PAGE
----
SCHOOL BRAWL POSTED ON INTERNET
By Alex Easton firstname.lastname@example.org THE brawl between Casino High School and St Mary’s High School students has become one of the most viewed videos on film-sharing website You Tube.
And the parent of a student at one of the schools said teenagers are increasingly starting fights specifically so they can be filmed and posted on such sites. Four Casino High students have been suspended, and police are investigating the fight,which took place last Thursday.
At its peak about 30 students were involved, and police expect to charge at least four students by this afternoon.
St Mary’s has not revealed whether any of its students have been disciplined.
The video of the fight, which happened in Canterbury Street between St Mary’s and the McDonalds/KFC complex, was posted on Wednesday by a new You Tube member going by the unflattering name of ‘Fartsquirter’.
The video comes complete with its own rap music soundtrack. The member joined the website on Wednesday, immediately posting footage of the brawl, along with videos of another seven fights apparently recorded around Casino and mostly involving school-age teenagers, some wearing what appear to be Casino High uniforms.
In at least one of the videos, it appears the combatants have waited until the person filming the fight was ready before flying into each other.
By yesterday evening the footage of last week’s brawl was rated as You Tube’s 18th most viewed video in the Australian sports category.
A spokeswoman for Catholic Education said St Mary’s principal Paul Lewis had already met with police and Casino High principal Rob Murphy over the incident. Casino High has agreed to station two staff members at the St Mary’s bus stop every Wednesday to supervise Casino High School students catching their buses after sport.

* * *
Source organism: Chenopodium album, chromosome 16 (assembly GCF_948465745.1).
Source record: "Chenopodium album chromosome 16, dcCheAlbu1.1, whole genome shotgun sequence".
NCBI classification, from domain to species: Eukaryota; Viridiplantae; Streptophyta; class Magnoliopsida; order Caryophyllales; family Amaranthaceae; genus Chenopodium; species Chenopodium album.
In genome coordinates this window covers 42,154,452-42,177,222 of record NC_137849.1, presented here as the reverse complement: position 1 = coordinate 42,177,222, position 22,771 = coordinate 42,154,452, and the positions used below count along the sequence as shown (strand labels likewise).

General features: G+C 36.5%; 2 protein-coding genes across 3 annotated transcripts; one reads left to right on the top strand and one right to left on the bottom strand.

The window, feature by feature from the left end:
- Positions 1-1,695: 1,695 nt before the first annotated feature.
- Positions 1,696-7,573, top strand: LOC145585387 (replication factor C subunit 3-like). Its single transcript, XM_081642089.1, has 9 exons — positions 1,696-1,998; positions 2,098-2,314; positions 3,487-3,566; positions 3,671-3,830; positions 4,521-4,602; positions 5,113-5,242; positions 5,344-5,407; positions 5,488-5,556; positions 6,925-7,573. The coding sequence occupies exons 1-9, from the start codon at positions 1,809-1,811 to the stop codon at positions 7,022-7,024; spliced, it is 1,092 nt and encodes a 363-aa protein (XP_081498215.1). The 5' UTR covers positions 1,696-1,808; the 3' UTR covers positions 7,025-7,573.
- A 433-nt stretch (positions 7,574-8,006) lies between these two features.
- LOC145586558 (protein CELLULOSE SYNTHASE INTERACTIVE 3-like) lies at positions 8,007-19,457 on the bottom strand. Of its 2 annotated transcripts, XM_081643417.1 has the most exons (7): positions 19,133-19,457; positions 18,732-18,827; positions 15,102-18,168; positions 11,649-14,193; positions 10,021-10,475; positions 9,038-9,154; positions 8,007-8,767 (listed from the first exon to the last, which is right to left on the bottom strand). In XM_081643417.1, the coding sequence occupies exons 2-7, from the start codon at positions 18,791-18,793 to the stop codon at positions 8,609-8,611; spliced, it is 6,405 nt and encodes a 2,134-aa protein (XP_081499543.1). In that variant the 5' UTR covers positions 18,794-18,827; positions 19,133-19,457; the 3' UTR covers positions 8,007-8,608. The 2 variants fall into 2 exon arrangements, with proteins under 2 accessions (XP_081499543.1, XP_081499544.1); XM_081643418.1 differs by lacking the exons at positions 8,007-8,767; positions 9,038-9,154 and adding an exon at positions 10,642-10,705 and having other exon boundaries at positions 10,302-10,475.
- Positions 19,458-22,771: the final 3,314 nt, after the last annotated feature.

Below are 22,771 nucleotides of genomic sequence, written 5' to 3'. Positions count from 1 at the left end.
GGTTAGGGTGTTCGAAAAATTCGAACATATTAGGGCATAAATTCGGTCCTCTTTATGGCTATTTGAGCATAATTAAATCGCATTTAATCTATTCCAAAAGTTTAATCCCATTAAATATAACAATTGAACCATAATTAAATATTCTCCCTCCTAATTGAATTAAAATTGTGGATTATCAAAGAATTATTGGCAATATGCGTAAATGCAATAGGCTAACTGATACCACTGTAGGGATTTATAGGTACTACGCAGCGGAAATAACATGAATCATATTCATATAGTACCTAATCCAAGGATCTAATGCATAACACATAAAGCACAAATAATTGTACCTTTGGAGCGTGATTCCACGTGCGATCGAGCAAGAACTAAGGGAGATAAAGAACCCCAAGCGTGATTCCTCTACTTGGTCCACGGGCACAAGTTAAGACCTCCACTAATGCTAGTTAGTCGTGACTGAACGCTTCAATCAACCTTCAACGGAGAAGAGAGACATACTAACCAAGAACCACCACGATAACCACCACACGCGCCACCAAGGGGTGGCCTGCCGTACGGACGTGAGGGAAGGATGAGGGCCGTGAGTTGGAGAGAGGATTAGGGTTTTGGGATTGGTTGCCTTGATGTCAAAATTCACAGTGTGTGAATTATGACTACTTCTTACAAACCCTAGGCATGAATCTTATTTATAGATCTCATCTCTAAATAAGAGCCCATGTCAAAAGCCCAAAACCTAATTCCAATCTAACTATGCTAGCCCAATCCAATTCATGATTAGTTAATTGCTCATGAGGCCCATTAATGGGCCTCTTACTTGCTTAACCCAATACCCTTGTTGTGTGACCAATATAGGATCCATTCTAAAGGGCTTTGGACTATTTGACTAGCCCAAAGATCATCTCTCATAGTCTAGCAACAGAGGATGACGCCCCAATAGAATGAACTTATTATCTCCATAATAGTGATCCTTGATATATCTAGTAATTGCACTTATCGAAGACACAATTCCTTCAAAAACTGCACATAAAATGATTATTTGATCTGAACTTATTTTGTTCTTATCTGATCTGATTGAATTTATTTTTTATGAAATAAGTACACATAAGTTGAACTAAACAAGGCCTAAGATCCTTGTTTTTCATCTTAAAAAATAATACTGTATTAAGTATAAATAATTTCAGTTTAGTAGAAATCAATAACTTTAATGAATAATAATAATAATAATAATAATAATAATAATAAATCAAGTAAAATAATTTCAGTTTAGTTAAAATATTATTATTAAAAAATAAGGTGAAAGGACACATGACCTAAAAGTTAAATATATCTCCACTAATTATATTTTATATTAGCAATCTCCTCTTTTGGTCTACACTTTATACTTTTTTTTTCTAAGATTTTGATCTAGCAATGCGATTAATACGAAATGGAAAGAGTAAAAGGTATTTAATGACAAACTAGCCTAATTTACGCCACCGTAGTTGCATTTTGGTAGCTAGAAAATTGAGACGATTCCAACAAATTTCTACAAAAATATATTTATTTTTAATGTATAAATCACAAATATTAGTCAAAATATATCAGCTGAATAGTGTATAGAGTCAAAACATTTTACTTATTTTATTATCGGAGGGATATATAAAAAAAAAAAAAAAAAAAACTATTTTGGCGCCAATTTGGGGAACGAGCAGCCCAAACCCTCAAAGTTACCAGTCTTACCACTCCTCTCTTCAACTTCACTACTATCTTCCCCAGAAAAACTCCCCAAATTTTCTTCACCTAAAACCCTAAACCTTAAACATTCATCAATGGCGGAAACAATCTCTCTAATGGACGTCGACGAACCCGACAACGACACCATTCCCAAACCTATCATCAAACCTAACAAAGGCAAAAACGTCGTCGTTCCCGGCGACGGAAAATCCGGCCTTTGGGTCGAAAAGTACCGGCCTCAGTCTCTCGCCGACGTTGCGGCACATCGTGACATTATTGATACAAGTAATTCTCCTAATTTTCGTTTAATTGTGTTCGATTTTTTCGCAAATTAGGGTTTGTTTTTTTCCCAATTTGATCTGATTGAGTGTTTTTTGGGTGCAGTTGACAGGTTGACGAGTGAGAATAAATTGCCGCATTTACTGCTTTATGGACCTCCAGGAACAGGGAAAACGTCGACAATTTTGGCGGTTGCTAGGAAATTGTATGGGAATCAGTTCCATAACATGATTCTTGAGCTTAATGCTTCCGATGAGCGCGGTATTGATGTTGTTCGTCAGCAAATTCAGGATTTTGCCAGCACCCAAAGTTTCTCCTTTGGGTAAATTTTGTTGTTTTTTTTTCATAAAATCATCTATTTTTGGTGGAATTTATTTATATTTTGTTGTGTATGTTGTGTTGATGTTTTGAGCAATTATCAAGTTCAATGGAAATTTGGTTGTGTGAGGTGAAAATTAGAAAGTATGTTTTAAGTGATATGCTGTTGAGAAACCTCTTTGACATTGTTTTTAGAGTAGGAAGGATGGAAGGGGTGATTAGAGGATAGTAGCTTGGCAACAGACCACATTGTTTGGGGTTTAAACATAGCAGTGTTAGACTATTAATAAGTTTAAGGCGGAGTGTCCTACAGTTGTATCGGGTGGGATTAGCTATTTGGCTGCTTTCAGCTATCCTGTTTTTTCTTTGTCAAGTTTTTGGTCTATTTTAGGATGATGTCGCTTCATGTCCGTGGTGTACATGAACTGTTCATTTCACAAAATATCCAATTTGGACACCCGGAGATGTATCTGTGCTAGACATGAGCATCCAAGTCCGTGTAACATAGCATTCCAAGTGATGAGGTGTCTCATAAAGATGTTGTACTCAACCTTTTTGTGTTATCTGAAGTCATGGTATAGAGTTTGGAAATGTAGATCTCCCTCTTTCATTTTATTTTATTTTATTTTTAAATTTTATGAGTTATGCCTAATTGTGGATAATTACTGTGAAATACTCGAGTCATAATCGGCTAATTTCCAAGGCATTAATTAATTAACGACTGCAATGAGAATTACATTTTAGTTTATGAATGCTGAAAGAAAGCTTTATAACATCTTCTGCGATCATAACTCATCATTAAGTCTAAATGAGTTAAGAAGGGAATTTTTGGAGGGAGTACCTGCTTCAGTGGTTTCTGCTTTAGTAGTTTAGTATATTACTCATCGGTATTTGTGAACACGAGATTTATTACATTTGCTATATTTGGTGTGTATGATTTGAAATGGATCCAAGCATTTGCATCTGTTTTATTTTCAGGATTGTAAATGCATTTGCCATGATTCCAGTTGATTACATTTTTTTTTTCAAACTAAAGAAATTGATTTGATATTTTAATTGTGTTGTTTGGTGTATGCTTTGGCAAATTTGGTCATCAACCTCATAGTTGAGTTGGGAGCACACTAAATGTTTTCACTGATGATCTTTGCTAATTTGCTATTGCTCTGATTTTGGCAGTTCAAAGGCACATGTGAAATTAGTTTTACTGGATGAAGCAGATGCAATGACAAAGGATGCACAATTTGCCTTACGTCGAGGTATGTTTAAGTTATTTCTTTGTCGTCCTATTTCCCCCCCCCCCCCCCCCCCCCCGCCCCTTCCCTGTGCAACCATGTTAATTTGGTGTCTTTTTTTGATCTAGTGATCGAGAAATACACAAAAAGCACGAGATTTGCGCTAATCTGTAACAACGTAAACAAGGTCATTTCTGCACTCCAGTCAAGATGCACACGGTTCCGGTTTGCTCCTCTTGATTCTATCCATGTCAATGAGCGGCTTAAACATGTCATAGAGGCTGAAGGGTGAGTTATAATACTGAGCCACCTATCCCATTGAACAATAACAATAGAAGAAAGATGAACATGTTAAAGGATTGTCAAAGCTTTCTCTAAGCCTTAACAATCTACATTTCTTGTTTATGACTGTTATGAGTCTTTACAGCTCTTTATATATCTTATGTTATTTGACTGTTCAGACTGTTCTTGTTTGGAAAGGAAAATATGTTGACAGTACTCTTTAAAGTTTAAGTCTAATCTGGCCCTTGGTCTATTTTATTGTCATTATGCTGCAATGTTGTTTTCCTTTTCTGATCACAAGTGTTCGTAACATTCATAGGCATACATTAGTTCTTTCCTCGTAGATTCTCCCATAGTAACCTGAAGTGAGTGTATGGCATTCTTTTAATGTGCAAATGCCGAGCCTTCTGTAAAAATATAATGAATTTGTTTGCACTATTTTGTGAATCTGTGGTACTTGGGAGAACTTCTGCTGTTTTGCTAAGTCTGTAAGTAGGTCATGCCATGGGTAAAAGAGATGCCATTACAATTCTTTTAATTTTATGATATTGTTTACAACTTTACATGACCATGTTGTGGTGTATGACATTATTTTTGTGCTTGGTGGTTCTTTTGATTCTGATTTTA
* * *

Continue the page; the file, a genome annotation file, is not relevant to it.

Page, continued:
“With these measures in place we have every confidence that such an incident will not re-occur,” the spokeswoman said.
A spokesman for the NSW Education Department said four Casino High students had been given ‘long suspensions for violence’ and any Casino High student ‘participating in, filming or posting film of fights on the Internet’ could be disciplined by the school.
Casino High was yesterday trying to get the fights removed from the You Tube website. However, the spokesman said the videos could not have been posted on or the You Tube website accessed from any school computer.
“The department strongly encourages parents to monitor their children’s Internet use at home and elsewhere outside school,” he said.
A parent of a student at St Mary’s, who did not wish to be identified, said he was told of the video by his child on Wednesday night and understood some teenagers in the town were picking fights specifically so they could film them and watch them again later on.
“That’s what’s happening, they’re filming that sort of thing,” the parent said.
“There’s quite a few of the boys who’ve been over at the skate park or BMX track and picked fights purely to film the fights and watch it back.”
The parent described the trend as ‘disturbing’ and said he understood last Thursday’s brawl began after a group of Casino High students arrived at St Mary’s with the intention of starting a fight.
During the fight, he said two mothers were punched in the face by brawling students.
While not suggesting last week’s brawl was started purely for the sake of filming it, he questioned rumours that it had begun over one student throwing another’s hat on to the roof of a building.